I use GlowCode for profiling ObjectARX applications. As far as I know, this is the only profiler that works with AutoCAD. What makes GlowCode special is that it can instrument code on the fly, including a monster like AutoCAD. It has a clunky interface that takes some patience to figure out, but it’s a lifesaver when you need it.
Recently a CADLock customer sent us a drawing file that was apparently not very complicated, yet it took over 20 minutes to create a deep vault. To determine the cause, I used GlowCode to profile the vault creation process. I could see almost immediately that most of the time was being spent in AcDbObjectId::operator ==, which was being called from AcDbObjectIdArray::find.
This turned out to be a classic case of using the wrong type of container. Searching an AcDbObjectIdArray isn’t bad when the array is small, but this drawing contained a special case where the array was very large, and this special case exposed the flaw. I changed the array to a std::set and tested again. The new time was 30 seconds to create the vault — a slight reduction of approximately 95%.
[Full Disclosure: Electric Software has for many years provided me with a complimentary license of GlowCode in exchange for my testing and feedback.]
The increased sharing of electronic CAD data (ala BIM) holds a lot of promise, but it also exposes companies and individuals to additional liability and risk. This additional risk is coming into focus more and more as actual cases of costly legal battles confront engineers and architects.
The June 2008 AUGI wishlist results contain “Design File Locking” as the top wish by a substantial margin, and Shaan Hurley lists it as number 3 in the AU 2008 AutoCAD wish list. Clearly, interest in file and IP security has been growing steadily.
As demand for IP security grows, there are sure to be snake oil security vendors trying to cash in on it. I received a spam email a few days ago from SafeNet, Inc. promising “a cost-effective and easy to integrate solution that provides reliable and effective security through the use of digital signatures.” Whenever I see such statements with a long string of buzzwords, my snake oil alarm goes on alert. Digital signatures are for authentication and establishing trust — they cannot and do not provide “reliable and effective security”, although I suppose they could be used by a system that does.
In the last year or two, a number of companies have claimed to market software that “secures” AutoCAD DWG files. When I see such a claim, it invariably refers to software that creates an anonymous unequally scaled MINSERT entity. These can be created or “exploded” with a few lines of AutoLISP code. Frequently these companies claim to “encrypt” the drawing, which may sound sexy, but is an outright lie. If this is a level of “security” that meets your needs, at least use one of the many free versions posted throughout the internet (DETER.VLX from DotSoft is one I know of).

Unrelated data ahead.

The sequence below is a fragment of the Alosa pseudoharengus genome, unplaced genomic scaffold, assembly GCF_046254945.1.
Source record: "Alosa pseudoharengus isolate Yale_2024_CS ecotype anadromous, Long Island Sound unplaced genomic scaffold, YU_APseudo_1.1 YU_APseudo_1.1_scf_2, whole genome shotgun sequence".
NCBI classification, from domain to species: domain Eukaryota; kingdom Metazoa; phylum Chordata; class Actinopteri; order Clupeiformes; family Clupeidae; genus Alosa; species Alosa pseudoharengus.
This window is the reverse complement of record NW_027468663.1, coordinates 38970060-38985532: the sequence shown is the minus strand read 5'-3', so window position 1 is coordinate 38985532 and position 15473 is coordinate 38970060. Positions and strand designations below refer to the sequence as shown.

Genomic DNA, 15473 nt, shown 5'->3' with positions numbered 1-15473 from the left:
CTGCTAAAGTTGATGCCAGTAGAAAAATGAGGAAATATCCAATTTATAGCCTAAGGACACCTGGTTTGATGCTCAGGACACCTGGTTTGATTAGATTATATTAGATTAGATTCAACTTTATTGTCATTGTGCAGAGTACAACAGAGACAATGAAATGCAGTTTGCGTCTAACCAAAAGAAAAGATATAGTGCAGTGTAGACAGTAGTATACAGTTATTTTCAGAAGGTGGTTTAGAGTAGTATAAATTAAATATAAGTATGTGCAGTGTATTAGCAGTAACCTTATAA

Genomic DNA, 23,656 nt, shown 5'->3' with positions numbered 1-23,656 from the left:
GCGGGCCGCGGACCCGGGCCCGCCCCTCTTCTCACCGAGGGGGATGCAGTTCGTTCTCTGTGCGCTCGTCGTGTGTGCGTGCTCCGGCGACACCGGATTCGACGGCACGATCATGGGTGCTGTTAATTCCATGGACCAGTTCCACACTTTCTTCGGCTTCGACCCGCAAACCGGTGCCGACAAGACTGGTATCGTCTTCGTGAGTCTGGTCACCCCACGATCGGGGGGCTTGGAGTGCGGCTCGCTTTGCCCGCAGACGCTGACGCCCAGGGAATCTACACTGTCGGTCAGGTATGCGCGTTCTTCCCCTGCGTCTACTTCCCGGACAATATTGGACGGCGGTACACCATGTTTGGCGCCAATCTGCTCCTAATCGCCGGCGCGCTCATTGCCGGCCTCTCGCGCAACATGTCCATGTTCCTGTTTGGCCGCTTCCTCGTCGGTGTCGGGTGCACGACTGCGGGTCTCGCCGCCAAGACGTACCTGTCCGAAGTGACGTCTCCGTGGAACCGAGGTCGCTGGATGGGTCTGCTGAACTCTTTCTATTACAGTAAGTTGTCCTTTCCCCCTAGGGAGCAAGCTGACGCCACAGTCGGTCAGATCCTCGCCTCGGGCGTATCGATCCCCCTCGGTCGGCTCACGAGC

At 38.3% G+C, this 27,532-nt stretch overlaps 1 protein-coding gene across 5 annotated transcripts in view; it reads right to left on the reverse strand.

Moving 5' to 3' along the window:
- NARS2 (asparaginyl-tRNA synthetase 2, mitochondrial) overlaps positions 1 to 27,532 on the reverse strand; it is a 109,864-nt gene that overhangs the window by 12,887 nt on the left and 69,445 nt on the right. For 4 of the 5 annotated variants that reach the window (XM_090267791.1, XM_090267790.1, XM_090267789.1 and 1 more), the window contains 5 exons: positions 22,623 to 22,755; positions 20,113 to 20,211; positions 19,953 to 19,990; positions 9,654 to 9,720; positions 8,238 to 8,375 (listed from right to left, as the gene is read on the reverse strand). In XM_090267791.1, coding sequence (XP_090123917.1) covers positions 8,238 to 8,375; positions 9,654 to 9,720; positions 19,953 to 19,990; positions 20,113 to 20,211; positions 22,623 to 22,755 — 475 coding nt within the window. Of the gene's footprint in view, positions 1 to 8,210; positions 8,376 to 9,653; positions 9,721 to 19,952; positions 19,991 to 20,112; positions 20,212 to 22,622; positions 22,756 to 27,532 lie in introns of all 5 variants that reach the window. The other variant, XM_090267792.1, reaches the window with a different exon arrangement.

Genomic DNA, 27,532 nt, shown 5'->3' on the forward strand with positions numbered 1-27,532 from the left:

There are solutions, but they always require changes in the workflow process that involve difficult tradeoffs and careful evaluation of what is technically feasible and practical versus the costs of implementing the changes. There is no such thing as installing a single piece of software to instantly solve the problem. If you are looking for ways to protect intellectual property in your drawing files, don’t be fooled by snake oil security vendors.
Disclaimer: One of my hats is the president of CADLock, Inc., makers of CADVault for AutoCAD.
For many, the word “encryption” has a mysterious quality that invokes images of math virtuosos in secret bunkers working feverishly during wartime to break the enemy’s coded communications. My first exposure to encryption came in 1996 when I began working with Paul Kohut on the first version of CADLock software for locking AutoCAD drawing files. After overcoming my initial struggle to understand the terminology and get a handle on the mathematics behind encryption, I realized that it wasn’t nearly as mysterious and complicated as it first appeared.
I knew it would take a long time for encryption terminology to become standardized and commonly understood by laypersons. From the first days of CADLock, we recognized that the key to success for our software was going to be our ability to educate consumers about our technology, it’s possibilities and its limitations, its strengths and its weaknesses, what it could do and what it could not do. I felt that we needed to be realistic and patient while we waited for the market to catch up with our technology at its own pace. In the meantime, we needed to resist any temptation to needlessly bandy about sexy buzzwords like “encryption” lest we delay our mission by further muddying the waters in an already crowded ocean of technical jargon.
This recognition of the need for patience and perseverance has led me on a personal crusade to prevent encryption terminology from being perverted or hijacked by overeager marketing departments and uninformed experts. I’ve also tried to nudge the learning process along by adding my two cents whenever the opportunity arises. With this last goal in mind, I have prepared the following three part essay about digital signatures, tailored for the CAD industry. This is not written to academic standards, nor do I claim to be the final authority on the subject. Let me be clear about my agenda: I hope that furthering the common understanding of encryption related technology such as digital signatures will indirectly help sell more CADLock software!